Thomas Kiesewetter’s coloured metal sculptures are clearly descended from the great Caro assemblages of the 1960s, and a particularly lovely blue sculpture of his declares in its title that it should be seen as a homage to Matisse’s paper cutouts. Felix Gmelin’s reworking of Guernica namechecks Picasso in the same explicit way. This exhibition-wide referencing of the classic moments in modern art by young German artists adds up to a rejection of the digital/photographic/video aesthetic that still dominates contemporary art elsewhere. The New Contemporaries show at the ICA, for instance, is enslaved by it. If this really is the latest direction of German art, then we must all shout “Hurrah”. The greater probability, alas, is that what we are applauding is Charles Saatchi’s taste, rather than German aesthetics per se.
Ever since he made his debut as a collector in the 1980s, Saatchi has had a penchant for big, messy slabs of action painting, and André Butzer’s particularly frantic canvases, covered with grinning comic-book faces and thick helpings of runny pigment, look like the sides of those pimped-up hip-hop trains that used to roar through New York’s underground before Mayor Giuliani began displaying zero tolerance to graffiti. This is not the only moment in the show that brings to mind the 1980s. Josephine Meckseper, who lives in New York, and whose work I remember from a previous Saatchi survey devoted, on that occasion, to new American art, shows off an assortment of bras and stockings, displayed in glamorous glass vitrines of the sort Jeff Koons used to favour. The difference being that Meckseper is trying to attack slick and sexist consumer culture, while Koons was rather fond of it.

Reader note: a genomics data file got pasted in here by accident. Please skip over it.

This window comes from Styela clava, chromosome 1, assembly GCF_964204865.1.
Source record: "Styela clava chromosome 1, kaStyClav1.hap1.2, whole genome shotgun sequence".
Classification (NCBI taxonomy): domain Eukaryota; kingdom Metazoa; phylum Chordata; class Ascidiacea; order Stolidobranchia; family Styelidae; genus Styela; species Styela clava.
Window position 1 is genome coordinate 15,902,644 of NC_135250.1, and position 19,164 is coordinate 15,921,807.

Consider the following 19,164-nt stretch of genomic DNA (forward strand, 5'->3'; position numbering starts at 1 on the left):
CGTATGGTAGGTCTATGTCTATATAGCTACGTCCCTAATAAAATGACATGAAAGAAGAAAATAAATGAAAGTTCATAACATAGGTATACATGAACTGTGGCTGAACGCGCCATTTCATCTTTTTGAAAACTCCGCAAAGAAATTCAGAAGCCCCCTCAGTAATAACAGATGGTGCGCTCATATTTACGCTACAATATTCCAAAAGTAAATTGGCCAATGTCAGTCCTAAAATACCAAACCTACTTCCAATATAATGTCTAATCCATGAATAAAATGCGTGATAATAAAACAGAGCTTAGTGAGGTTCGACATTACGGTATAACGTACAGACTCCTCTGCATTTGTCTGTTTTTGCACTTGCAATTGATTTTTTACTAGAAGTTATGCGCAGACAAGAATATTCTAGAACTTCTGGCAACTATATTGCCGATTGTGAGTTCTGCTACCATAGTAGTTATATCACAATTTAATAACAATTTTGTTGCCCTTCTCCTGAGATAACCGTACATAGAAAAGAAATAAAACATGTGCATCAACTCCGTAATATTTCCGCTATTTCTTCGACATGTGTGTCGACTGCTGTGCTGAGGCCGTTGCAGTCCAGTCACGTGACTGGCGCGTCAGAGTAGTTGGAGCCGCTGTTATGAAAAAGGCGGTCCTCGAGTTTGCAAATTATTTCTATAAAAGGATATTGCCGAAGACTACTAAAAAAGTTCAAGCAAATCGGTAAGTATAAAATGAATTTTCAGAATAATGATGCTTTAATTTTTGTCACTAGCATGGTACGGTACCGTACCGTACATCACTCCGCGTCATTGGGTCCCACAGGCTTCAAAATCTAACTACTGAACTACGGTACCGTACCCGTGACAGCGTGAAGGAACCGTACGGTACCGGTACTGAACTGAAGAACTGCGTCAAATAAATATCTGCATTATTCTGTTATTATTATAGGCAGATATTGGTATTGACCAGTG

In the case of Georg Herold, not only does he feel like a 1980s artist, he most certainly was one. Before that, he was a 1970s artist. And, before that, a 1960s one. Born in 1947, of the same generation as Sigmar Polke and Martin Kippenberger, he rewinds the years with a lively pair of Day-Glo Giacometti figures attempting leggy yoga poses on the floor.
The show also features several artists who could happily have slotted into the New Neurotic Realism exhibition of 1998, Saatchi’s disastrous attempt to start an art movement. Nothing united the new neurotic realists except the recurring suspicion that their art was made from crummy materials found in nearby skips. It’s an aesthetic position mimicked here by Ida Ekblad, who embeds pieces of junk in concrete. And by Alexandra Bircken, whose intriguing metal frames present slices and slivers of rubbishy objects — hanging apple cores, painted stones — carefully displayed for our investigation, like giant slides to be studied under a microscope in a biology lab.
All the artists I have mentioned are worth a look, in what is eventually a fine and consistent show. Certainly the best Saatchi survey since New Art from the Middle East in 2009.